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Caregiving Reality

The Five Ls of Caregiving

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There are many components of being a good caregiver. But if I had only a few minutes to tell you something I would say, “Remember the five Ls of caregiving.” As caregivers we need to look, listen, learn, let go, and love. These are important, no matter who you are, no matter what situation you are in, and no matter who you are caring for.

Look

When we are caring for someone we know we can enter caregiving with all sorts of preconceptions. It might be your husband who you have known for fifty years, or a parent you have known for decades. You naturally think, “I know what they are like,” but being sick and needing care changes a person. You can’t fully care for someone based upon what you previously have known about them. Every day in caregiving is new and different. You need to look and see what they are facing today and what their needs are in the present.

Listen

As a caregiver it is important not only to look every day in order to see what is really going on with the person in your care, but you also need to listen. Don’t presume. Ask and listen. People need to be heard if they are to feel like they are cared for and understood. Pay close attention to what they are saying–and what they are not saying. And don’t forget to listen to anyone else in the house as well. If you are caring for Mom, and Dad is there, too, make sure you also listen to Dad. Maybe Dad is depressed and struggling with what is happening to Mom. The needs of everyone in the house are interrelated, so make sure you are listening to everyone who is involved with the caregiving situation.

Learn

After you have looked and listened, make sure you take everything in and learn. If you look and you listen but it all passes right out of your head, you have just wasted everybody’s time. Make sure that after you have looked and listened you then apply everything that you have gained. This is crucial. If you look and listen and learn, you have the tools to be the best caregiver.

What bothers us about certain doctors? It is when they come into the room and they don’t look and they don’t listen and they don’t learn what is going on with us. They just decree from on high and sweep out of the room, and we don’t feel truly cared for, or as though our problems are truly known. As someone who is looking, listening, and learning you can be the advocate for the person in your care when health care professionals are not doing the looking, listening, and learning that they should. You can tell that doctor or nurse, “You don’t understand what is going on. Now let me tell you,” and you can explain the needs of the person in your care.

Let Go

Every caregiver must let go in the end. Whether the person in your care has recovered or they have reached the end of a fatal illness, the caregiving journey does not last forever. When a person recovers from their illness the caregiver must let them return to their normal independent and healthy life. It can be hard for a caregiver to recognize they are not needed anymore. When a person’s illness ends in death, it can be even harder for caregivers to let go because it means they are saying their final goodbye.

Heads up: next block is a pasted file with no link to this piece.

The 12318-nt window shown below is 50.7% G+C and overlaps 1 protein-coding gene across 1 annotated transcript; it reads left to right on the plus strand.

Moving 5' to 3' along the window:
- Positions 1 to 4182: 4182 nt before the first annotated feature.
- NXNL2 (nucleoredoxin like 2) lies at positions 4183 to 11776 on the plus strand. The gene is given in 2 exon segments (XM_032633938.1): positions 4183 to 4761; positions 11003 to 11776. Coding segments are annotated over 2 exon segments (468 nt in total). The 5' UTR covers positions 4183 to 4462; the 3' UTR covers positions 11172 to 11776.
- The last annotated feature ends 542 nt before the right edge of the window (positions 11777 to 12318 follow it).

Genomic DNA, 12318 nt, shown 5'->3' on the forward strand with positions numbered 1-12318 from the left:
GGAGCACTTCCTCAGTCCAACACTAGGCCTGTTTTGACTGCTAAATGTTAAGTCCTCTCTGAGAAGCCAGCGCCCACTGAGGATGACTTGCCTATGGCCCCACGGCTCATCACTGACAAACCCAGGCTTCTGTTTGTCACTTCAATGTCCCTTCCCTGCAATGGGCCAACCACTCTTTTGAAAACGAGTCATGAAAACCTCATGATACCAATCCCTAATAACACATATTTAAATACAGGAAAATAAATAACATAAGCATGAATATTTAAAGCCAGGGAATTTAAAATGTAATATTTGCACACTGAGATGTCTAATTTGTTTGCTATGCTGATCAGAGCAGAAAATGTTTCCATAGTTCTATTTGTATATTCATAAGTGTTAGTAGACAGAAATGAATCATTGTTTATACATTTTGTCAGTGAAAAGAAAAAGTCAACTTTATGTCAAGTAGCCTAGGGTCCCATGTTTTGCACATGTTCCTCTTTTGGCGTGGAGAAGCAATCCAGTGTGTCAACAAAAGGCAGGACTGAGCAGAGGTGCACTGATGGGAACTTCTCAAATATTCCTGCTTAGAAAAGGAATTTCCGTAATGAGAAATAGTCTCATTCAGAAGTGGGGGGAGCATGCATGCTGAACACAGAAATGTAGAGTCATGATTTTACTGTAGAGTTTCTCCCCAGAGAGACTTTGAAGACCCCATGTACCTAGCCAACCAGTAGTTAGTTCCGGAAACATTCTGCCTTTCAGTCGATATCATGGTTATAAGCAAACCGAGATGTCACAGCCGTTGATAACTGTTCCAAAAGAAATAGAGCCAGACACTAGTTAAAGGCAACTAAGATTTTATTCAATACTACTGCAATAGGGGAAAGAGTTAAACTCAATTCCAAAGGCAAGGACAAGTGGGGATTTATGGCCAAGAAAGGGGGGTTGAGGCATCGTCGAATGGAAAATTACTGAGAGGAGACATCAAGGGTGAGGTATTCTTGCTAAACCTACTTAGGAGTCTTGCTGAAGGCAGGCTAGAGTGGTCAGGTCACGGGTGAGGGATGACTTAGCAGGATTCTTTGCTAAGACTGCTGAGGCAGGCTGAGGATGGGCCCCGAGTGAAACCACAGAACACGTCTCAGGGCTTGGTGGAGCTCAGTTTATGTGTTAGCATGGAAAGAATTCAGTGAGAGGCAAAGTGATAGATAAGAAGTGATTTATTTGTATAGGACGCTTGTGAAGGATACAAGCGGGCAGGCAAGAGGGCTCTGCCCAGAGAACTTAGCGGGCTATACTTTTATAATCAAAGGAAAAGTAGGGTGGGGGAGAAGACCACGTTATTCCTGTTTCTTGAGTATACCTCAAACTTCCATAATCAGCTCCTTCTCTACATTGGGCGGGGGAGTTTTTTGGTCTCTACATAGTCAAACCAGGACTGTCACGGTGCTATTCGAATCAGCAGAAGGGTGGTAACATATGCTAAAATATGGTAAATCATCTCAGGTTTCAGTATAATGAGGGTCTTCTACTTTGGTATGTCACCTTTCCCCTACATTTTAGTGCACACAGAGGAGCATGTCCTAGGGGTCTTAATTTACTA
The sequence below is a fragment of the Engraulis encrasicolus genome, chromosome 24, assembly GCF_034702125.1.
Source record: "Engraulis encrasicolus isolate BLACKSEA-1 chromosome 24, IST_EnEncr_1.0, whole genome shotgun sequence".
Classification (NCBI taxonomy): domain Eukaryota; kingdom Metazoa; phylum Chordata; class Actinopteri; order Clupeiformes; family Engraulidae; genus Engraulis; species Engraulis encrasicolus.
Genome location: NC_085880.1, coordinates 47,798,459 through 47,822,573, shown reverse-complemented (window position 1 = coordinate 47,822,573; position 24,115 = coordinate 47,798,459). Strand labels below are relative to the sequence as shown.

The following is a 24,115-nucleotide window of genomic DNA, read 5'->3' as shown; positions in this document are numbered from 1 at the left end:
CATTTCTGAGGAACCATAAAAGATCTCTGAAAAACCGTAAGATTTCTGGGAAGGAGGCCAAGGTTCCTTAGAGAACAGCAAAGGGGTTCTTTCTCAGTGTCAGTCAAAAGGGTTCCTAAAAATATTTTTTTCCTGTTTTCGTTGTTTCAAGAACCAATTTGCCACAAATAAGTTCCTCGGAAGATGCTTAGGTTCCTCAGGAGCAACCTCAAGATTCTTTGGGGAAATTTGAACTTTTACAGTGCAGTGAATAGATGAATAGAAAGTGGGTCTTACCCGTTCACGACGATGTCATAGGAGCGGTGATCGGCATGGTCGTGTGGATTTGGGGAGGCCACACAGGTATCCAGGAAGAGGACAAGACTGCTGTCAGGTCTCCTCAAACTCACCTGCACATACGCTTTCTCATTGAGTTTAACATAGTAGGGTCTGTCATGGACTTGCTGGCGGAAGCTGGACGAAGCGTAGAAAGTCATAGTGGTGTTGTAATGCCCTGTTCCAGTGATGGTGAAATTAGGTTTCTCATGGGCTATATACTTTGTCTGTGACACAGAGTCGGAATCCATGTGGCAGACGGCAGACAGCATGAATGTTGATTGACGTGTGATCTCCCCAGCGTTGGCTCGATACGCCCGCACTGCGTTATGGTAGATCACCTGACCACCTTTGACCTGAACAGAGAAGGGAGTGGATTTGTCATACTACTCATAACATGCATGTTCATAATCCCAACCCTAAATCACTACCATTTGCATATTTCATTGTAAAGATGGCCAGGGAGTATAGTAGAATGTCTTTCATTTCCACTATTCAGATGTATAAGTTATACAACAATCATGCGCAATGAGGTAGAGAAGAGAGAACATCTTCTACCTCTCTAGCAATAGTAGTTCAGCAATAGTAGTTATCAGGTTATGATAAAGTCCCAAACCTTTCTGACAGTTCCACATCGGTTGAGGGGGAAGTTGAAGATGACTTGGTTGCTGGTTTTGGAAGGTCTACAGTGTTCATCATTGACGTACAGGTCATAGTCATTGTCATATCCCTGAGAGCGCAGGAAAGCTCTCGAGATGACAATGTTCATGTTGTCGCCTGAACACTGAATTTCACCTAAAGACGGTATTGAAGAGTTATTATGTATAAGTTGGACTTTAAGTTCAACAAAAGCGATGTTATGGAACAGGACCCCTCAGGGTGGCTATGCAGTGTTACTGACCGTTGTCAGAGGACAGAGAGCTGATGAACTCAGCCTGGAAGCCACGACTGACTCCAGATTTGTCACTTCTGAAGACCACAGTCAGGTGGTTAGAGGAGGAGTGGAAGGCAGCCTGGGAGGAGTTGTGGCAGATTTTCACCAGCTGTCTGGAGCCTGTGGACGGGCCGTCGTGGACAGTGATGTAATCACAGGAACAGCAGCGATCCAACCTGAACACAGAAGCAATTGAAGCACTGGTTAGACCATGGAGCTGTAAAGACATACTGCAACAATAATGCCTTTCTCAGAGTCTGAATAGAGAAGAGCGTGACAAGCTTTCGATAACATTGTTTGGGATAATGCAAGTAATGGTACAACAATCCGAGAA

It is vitally important to learn how to let go. If we do not let go at the appropriate time but instead hang on with a clenched fist, we will make both the person in our care and ourselves miserable. Whether you are caring for someone who is recovering from cancer or someone who is in the process of dying from Alzheimer’s, recognize that as a caregiver you must eventually let them go. Pay attention, and be sensitive to when this time has arrived.

Love

How do you know when it is time to let go? How do you learn everything you need to know for caregiving? How do you truly listen and look? Life would be so much simpler if there there was a nice little pamphlet called “The Ten Easy Steps of Caregiving” which told you how to do everything, but there isn’t. Life isn’t simple that way.

But there is a basic foundation to the best caregiving. This foundation is love. On this you must build everything else.

Consider this example: When you bring your baby home from the hospital, the child doesn’t come with directions–“The Ten Easy Steps to Raising Your Child.” So how do you learn to raise your child? At the heart of it, you learn by loving that baby. Because love wells up and overflows in your heart you pay careful attention and you listen and you learn. Love carries you through all of the trials of child rearing, and in the end love is what enables you to let your grown children go out into the world and live their own lives.

What is true about caring for a baby at the beginning of life remains true about caring for anyone at any time in their lives. Love is what motivates and equips you to be the best caregiver. If you love someone you will look and listen and learn, and in the end love will teach you when it is time to let go. Love is what makes the best caregiver. This is true in all areas. The best doctors and nurses are not the people who graduated at the top of their class–they are the people who love their patients and seek the best for them.

You want to be a good caregiver? Remember the five Ls of caregiving, and above all else love the person in your care. From that love will flow everything else you need.

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